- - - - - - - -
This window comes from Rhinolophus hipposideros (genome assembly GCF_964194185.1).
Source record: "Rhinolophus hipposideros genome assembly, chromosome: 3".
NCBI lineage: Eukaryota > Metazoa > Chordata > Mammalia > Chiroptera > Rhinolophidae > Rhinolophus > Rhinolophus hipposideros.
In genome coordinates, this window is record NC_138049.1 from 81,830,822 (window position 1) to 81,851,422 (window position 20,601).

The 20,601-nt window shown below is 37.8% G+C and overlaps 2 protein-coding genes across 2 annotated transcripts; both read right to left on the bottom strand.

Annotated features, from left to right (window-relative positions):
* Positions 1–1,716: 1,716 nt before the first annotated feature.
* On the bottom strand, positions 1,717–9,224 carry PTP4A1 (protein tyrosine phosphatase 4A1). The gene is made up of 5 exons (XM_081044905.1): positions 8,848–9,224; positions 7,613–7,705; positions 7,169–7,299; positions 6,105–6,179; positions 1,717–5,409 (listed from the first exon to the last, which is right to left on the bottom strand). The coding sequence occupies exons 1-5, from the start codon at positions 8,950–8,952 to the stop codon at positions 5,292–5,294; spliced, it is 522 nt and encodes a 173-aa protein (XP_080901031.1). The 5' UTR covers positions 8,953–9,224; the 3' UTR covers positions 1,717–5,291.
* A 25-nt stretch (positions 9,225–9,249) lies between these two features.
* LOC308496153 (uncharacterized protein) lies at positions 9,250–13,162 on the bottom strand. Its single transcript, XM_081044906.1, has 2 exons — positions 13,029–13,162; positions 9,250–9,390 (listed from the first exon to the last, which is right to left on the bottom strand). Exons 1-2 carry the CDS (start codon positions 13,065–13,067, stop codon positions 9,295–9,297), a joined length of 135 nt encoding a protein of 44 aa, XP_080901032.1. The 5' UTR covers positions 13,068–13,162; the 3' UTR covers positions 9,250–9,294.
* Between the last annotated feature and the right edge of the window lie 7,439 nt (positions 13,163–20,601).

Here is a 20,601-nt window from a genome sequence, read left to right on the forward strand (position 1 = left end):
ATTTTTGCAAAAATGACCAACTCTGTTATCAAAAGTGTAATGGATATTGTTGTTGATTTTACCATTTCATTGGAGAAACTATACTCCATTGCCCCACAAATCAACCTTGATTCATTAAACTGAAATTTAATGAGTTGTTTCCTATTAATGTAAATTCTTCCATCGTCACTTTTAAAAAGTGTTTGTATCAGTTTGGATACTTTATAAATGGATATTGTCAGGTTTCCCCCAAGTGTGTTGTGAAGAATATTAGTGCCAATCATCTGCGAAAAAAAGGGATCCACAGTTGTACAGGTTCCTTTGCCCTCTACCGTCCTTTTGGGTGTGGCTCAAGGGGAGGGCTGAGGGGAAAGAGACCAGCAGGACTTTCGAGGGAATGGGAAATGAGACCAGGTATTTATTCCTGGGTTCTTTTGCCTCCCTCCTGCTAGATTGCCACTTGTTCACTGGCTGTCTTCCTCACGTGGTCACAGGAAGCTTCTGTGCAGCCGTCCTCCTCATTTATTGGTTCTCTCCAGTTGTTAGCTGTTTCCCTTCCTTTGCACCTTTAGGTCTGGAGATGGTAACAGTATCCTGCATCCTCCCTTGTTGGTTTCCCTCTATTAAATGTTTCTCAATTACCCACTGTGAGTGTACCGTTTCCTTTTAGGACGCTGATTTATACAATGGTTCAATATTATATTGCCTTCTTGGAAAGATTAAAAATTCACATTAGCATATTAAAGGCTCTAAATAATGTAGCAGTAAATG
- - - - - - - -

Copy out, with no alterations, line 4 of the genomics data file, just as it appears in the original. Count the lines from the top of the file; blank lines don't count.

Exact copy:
In genome coordinates, this window is record NC_138049.1 from 81,830,822 (window position 1) to 81,851,422 (window position 20,601).